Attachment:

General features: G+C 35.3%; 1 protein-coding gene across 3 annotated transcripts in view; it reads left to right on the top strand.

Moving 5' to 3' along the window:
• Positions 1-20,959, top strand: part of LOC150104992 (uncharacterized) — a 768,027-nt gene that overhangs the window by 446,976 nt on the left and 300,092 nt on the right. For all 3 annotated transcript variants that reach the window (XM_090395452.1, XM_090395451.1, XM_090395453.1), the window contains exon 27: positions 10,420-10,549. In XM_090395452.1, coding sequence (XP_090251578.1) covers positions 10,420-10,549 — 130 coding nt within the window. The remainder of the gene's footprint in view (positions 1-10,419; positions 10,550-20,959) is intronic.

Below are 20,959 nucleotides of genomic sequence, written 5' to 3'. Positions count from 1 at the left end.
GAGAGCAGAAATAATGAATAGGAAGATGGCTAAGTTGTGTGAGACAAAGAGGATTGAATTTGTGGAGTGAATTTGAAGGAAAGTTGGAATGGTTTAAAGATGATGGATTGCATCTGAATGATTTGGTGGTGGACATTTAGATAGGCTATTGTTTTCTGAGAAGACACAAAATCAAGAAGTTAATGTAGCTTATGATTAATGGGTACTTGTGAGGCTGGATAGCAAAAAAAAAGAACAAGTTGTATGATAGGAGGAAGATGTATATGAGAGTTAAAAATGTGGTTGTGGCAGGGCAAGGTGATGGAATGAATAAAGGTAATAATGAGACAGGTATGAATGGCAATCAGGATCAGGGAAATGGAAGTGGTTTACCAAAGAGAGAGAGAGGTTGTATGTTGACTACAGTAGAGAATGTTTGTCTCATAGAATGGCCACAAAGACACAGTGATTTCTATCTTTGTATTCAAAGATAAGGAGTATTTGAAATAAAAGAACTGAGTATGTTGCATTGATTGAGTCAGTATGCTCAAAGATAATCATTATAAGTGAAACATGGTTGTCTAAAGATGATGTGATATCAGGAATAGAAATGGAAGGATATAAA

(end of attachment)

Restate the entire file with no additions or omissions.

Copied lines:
General features: G+C 35.3%; 1 protein-coding gene across 3 annotated transcripts in view; it reads left to right on the top strand.

Moving 5' to 3' along the window:
• Positions 1-20,959, top strand: part of LOC150104992 (uncharacterized) — a 768,027-nt gene that overhangs the window by 446,976 nt on the left and 300,092 nt on the right. For all 3 annotated transcript variants that reach the window (XM_090395452.1, XM_090395451.1, XM_090395453.1), the window contains exon 27: positions 10,420-10,549. In XM_090395452.1, coding sequence (XP_090251578.1) covers positions 10,420-10,549 — 130 coding nt within the window. The remainder of the gene's footprint in view (positions 1-10,419; positions 10,550-20,959) is intronic.

Below are 20,959 nucleotides of genomic sequence, written 5' to 3'. Positions count from 1 at the left end.
GAGAGCAGAAATAATGAATAGGAAGATGGCTAAGTTGTGTGAGACAAAGAGGATTGAATTTGTGGAGTGAATTTGAAGGAAAGTTGGAATGGTTTAAAGATGATGGATTGCATCTGAATGATTTGGTGGTGGACATTTAGATAGGCTATTGTTTTCTGAGAAGACACAAAATCAAGAAGTTAATGTAGCTTATGATTAATGGGTACTTGTGAGGCTGGATAGCAAAAAAAAAGAACAAGTTGTATGATAGGAGGAAGATGTATATGAGAGTTAAAAATGTGGTTGTGGCAGGGCAAGGTGATGGAATGAATAAAGGTAATAATGAGACAGGTATGAATGGCAATCAGGATCAGGGAAATGGAAGTGGTTTACCAAAGAGAGAGAGAGGTTGTATGTTGACTACAGTAGAGAATGTTTGTCTCATAGAATGGCCACAAAGACACAGTGATTTCTATCTTTGTATTCAAAGATAAGGAGTATTTGAAATAAAAGAACTGAGTATGTTGCATTGATTGAGTCAGTATGCTCAAAGATAATCATTATAAGTGAAACATGGTTGTCTAAAGATGATGTGATATCAGGAATAGAAATGGAAGGATATAAA